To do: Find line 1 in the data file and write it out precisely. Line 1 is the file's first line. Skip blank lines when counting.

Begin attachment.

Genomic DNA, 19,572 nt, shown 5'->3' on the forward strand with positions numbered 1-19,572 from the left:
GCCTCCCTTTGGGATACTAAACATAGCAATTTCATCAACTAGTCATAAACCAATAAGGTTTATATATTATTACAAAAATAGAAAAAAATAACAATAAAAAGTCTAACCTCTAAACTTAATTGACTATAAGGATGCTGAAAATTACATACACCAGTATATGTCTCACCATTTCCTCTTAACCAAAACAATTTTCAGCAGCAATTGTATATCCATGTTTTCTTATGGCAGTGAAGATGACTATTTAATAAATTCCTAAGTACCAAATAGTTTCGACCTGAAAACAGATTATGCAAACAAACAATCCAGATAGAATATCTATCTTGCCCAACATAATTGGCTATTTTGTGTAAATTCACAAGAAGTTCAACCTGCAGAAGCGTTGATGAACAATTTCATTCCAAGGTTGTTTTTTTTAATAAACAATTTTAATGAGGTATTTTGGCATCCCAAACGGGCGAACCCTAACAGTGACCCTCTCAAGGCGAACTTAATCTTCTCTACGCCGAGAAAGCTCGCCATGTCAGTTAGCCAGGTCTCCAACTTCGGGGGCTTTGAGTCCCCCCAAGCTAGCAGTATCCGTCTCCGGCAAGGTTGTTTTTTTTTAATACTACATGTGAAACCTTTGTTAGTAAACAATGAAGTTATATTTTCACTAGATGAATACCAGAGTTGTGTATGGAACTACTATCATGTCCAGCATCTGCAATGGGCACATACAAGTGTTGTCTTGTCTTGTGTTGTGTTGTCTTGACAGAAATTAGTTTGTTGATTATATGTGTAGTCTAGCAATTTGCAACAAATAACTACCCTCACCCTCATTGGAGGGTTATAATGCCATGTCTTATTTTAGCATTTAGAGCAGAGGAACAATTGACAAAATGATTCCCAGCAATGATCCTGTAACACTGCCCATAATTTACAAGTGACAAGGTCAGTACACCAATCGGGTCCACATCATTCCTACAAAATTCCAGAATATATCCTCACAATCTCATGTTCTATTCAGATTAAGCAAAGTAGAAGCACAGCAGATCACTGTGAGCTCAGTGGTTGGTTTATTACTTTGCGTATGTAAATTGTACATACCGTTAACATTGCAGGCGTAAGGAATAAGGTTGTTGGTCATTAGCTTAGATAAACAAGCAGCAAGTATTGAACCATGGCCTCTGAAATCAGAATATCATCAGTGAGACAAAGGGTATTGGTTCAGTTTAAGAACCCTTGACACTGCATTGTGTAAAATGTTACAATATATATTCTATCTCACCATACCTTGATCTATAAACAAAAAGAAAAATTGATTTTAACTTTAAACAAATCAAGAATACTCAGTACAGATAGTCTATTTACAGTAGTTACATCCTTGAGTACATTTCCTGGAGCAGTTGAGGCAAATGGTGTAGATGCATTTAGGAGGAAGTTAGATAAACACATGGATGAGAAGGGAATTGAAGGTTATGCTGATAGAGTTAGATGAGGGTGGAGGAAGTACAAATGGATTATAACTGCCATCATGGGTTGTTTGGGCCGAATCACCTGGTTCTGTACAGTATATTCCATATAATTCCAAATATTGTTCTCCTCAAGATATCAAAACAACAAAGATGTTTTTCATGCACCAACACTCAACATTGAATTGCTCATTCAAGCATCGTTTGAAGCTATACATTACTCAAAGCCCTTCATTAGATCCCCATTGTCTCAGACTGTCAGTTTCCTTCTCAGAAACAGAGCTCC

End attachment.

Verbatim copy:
Genomic DNA, 19,572 nt, shown 5'->3' on the forward strand with positions numbered 1-19,572 from the left: